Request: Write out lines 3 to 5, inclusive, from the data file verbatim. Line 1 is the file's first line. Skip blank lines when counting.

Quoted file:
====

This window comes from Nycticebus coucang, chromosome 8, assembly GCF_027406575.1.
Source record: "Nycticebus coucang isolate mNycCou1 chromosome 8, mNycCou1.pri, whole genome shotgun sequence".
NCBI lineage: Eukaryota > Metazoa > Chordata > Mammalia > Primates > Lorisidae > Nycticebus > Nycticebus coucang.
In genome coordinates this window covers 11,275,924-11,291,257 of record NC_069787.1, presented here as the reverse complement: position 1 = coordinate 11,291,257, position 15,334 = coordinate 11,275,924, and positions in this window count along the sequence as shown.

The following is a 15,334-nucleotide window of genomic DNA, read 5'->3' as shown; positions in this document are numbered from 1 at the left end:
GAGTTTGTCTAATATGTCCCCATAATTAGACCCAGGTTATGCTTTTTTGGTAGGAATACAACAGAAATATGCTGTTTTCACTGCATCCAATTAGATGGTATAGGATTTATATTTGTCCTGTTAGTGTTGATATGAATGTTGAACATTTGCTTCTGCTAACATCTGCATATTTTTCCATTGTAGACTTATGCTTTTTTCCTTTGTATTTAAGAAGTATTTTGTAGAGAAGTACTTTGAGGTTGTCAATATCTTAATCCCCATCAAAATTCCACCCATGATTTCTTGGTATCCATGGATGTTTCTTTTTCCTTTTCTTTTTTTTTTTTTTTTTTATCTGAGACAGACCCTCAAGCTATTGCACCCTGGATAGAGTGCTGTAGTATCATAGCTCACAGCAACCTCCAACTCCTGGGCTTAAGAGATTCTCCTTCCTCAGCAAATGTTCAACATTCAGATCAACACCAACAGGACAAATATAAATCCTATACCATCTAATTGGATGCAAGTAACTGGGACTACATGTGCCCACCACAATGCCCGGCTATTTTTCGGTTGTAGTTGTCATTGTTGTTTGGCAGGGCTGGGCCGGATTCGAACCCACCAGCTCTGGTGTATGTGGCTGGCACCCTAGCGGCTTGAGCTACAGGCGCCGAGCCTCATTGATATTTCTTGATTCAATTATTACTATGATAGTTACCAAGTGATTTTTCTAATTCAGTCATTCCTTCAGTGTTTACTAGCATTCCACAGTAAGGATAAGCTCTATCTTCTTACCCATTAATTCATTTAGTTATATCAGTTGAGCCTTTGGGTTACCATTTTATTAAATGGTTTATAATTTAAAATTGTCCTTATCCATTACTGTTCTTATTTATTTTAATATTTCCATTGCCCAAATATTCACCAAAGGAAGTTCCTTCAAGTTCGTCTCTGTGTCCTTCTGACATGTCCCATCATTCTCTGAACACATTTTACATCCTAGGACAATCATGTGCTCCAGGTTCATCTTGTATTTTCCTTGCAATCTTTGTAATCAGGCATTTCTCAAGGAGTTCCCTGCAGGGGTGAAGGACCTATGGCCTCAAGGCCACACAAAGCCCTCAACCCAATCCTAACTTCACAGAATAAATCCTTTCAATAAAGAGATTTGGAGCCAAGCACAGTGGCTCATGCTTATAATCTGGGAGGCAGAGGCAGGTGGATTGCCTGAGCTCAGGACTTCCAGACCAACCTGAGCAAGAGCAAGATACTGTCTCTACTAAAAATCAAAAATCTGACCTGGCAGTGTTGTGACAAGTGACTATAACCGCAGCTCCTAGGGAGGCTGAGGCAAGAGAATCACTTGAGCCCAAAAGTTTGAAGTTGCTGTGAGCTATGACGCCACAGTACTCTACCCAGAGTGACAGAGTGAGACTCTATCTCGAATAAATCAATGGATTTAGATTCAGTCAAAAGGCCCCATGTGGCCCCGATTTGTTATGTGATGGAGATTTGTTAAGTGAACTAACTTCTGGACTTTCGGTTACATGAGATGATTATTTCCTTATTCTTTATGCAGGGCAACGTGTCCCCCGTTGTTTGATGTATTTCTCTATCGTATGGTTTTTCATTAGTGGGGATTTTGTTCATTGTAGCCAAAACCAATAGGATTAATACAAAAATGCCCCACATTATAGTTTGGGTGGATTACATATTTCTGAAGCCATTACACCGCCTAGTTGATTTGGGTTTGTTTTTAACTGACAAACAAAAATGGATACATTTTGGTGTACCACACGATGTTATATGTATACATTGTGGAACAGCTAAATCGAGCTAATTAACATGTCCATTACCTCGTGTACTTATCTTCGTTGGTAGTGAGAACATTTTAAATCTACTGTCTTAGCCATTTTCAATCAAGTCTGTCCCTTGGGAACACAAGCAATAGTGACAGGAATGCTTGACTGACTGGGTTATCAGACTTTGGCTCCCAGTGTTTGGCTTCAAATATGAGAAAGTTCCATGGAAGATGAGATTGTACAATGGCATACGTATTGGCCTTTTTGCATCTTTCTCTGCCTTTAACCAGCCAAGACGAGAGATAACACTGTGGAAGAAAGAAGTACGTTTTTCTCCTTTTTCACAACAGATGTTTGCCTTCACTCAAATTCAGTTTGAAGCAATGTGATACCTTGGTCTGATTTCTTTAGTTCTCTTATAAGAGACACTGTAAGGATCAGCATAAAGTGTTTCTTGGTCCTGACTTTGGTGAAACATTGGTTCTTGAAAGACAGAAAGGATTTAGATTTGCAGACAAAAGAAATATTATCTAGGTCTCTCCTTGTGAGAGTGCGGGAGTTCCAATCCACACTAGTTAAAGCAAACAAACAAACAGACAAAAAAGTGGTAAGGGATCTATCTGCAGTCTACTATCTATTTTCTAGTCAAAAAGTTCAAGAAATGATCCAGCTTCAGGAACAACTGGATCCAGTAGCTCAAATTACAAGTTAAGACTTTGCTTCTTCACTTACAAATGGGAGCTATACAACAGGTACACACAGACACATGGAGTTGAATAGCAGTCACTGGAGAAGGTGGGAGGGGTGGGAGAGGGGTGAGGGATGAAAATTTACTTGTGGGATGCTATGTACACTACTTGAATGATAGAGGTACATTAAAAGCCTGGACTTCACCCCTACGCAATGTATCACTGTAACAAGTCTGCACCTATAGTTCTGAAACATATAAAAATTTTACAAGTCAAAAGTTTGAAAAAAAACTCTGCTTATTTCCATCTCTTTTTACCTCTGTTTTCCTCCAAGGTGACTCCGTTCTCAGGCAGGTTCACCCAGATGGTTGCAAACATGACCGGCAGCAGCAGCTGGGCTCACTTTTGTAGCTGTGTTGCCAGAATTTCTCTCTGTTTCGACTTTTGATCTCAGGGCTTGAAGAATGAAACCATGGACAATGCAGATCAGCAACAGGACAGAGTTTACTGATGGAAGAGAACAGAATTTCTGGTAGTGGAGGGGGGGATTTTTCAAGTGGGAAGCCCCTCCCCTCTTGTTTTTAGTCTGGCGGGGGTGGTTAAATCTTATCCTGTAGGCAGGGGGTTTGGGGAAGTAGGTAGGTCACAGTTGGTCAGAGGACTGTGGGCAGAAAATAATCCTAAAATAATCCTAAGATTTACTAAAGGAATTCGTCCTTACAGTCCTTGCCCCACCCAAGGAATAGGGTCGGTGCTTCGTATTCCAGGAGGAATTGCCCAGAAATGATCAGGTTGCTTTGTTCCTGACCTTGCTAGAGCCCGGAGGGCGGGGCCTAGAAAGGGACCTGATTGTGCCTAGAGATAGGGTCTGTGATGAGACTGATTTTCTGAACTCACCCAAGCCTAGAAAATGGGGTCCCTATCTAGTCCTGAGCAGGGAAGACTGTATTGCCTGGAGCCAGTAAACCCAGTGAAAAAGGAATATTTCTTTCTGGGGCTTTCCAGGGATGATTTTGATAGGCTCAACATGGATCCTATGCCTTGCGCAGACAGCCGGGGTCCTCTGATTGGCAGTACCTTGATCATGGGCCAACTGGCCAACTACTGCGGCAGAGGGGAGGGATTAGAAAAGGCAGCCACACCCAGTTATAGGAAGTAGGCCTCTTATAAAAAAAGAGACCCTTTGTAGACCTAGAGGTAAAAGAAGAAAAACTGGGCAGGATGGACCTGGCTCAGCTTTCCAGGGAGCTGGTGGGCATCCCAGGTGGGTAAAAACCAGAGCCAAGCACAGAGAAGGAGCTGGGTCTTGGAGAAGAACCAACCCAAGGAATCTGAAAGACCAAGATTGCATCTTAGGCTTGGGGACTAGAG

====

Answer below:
NCBI lineage: Eukaryota > Metazoa > Chordata > Mammalia > Primates > Lorisidae > Nycticebus > Nycticebus coucang.
In genome coordinates this window covers 11,275,924-11,291,257 of record NC_069787.1, presented here as the reverse complement: position 1 = coordinate 11,291,257, position 15,334 = coordinate 11,275,924, and positions in this window count along the sequence as shown.

The following is a 15,334-nucleotide window of genomic DNA, read 5'->3' as shown; positions in this document are numbered from 1 at the left end: